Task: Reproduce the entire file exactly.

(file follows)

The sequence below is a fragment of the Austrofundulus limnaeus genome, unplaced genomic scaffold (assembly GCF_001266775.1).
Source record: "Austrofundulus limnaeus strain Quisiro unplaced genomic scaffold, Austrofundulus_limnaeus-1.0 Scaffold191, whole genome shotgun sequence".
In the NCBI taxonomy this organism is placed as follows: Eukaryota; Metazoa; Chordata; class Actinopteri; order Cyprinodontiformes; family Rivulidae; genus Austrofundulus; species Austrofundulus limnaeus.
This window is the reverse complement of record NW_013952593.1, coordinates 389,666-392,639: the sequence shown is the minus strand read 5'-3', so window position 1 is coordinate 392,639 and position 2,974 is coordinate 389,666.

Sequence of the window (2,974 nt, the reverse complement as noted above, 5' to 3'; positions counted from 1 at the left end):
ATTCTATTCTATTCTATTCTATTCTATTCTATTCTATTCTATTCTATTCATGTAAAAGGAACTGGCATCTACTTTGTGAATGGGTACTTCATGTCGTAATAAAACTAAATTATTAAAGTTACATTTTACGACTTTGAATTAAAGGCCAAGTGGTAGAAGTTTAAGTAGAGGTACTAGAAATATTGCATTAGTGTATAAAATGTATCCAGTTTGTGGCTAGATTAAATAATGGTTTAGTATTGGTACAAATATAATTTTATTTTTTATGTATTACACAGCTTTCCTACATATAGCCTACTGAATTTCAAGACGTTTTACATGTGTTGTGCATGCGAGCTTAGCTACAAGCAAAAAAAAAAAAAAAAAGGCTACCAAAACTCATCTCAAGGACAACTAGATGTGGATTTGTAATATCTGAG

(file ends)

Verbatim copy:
The sequence below is a fragment of the Austrofundulus limnaeus genome, unplaced genomic scaffold (assembly GCF_001266775.1).
Source record: "Austrofundulus limnaeus strain Quisiro unplaced genomic scaffold, Austrofundulus_limnaeus-1.0 Scaffold191, whole genome shotgun sequence".
In the NCBI taxonomy this organism is placed as follows: Eukaryota; Metazoa; Chordata; class Actinopteri; order Cyprinodontiformes; family Rivulidae; genus Austrofundulus; species Austrofundulus limnaeus.
This window is the reverse complement of record NW_013952593.1, coordinates 389,666-392,639: the sequence shown is the minus strand read 5'-3', so window position 1 is coordinate 392,639 and position 2,974 is coordinate 389,666.

Sequence of the window (2,974 nt, the reverse complement as noted above, 5' to 3'; positions counted from 1 at the left end):
ATTCTATTCTATTCTATTCTATTCTATTCTATTCTATTCTATTCTATTCATGTAAAAGGAACTGGCATCTACTTTGTGAATGGGTACTTCATGTCGTAATAAAACTAAATTATTAAAGTTACATTTTACGACTTTGAATTAAAGGCCAAGTGGTAGAAGTTTAAGTAGAGGTACTAGAAATATTGCATTAGTGTATAAAATGTATCCAGTTTGTGGCTAGATTAAATAATGGTTTAGTATTGGTACAAATATAATTTTATTTTTTATGTATTACACAGCTTTCCTACATATAGCCTACTGAATTTCAAGACGTTTTACATGTGTTGTGCATGCGAGCTTAGCTACAAGCAAAAAAAAAAAAAAAAAGGCTACCAAAACTCATCTCAAGGACAACTAGATGTGGATTTGTAATATCTGAG